The centre of Hoeth's worship is the White Tower, raised at the order of the Scholar King Bel-Korhadris where mages go to learn the art of High Magic. The White Tower is guarded by the Swordmasters of Hoeth, an ancient order of ascetic warrior-monks who stand guard over the Tower and the scholars who dwell within. These devotees of the sword devote themselves to the worship of Hoeth in a manner no less demanding than those who study High Magic. They learn to control their bodies and their minds through meditation and exercise.

In traditional Elven religious iconography, Hoeth is depicted as an elderly Elf, clad in the robes of a Loremaster.

Vaul, the Maker

Templo de vaul-0

A temple dedicated to Vaul

Vaul is one of the Cadai and serves as the smith and forgemaster of the divine realm. Long ago in the ancient wars of the gods, Vaul challenged Khaine and was wounded in return, left crippled and blind. Though this did not affect his ability to craft items of great power, the Maker is now enslaved to Khaine, forced to craft items of great power. Vaul hates Khaine with an enduring passion, but still labours in silence.[1a]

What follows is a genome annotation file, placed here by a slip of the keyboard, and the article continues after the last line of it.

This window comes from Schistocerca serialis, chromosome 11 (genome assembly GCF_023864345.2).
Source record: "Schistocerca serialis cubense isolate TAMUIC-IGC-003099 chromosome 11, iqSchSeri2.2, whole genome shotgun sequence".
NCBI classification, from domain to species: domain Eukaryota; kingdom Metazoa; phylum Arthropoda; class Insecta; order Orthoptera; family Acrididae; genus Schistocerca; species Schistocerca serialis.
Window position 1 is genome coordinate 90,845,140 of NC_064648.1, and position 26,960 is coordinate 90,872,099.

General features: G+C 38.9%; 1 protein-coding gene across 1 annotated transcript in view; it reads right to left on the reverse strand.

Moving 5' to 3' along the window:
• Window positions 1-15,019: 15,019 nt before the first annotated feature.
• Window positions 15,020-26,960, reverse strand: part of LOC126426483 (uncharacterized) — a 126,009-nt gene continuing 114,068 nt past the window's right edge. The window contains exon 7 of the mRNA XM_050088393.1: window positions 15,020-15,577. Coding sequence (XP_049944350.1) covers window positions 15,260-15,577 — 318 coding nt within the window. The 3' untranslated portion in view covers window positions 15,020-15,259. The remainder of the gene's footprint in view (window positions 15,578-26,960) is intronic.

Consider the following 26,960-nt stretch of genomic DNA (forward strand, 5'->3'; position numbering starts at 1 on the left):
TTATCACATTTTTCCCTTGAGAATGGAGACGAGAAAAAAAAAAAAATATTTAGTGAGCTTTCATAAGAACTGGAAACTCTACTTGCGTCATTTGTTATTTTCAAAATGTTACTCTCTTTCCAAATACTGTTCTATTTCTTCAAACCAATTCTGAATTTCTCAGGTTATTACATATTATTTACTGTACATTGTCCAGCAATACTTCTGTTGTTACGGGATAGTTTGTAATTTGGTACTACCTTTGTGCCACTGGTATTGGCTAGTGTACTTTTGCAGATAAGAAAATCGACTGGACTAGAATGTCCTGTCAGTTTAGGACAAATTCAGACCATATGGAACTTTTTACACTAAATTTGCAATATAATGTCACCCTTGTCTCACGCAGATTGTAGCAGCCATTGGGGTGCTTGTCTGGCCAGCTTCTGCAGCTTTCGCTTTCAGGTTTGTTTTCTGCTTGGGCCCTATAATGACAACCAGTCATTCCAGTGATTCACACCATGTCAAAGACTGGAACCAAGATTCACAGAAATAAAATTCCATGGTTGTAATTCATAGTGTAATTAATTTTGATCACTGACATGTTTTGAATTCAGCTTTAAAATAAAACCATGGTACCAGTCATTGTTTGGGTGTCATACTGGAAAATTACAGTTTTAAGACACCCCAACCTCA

As Vaul works, his tears of grief and anger hiss upon the forge, falling to the mortal world as shards of flint.[2a] It was Vaul who forged the Widowmaker -- the Sword of Khaine -- which was heated with the fiery breath of Draugnir, Father of Dragons. Vaul knows that the Elves and their gods will need all the weapons they can get when Rhana Dandra (the apocalypse) arrives.[1a]

Vaul also forged the eight rings of Khaine, which each held one of the Winds of Magic and were designed by Hekarti. However, growing concerned with Khaine's growing power, the two conspired against Khaine. They manipulated Atharti into attempting to seduce Khaine and steal the rings. When this failed, Atharti and Khaine came to blows, and the rings fell from Khaine's fingers and were lost in the mortal world. One, Khaine's Ring of Fury was recovered by the Asur (High Elves).[1b]

Vaul is the patron of Elven artisans, crafters, smiths, armourers and other craftsmen. Among the Asrai (Wood Elves), the skilled archers of the Glade Guard always fashion their own arrows, not trusting such a vital task to any other. A hunter is nothing without a quiver of reliable arrows. As a result they hold the Maker in especially high regard. Each Glade Guard carries one flint-headed arrow inscribed with the words Ethris Yl Idrion in Fan-Eltharin, meaning "The Maker's Tear."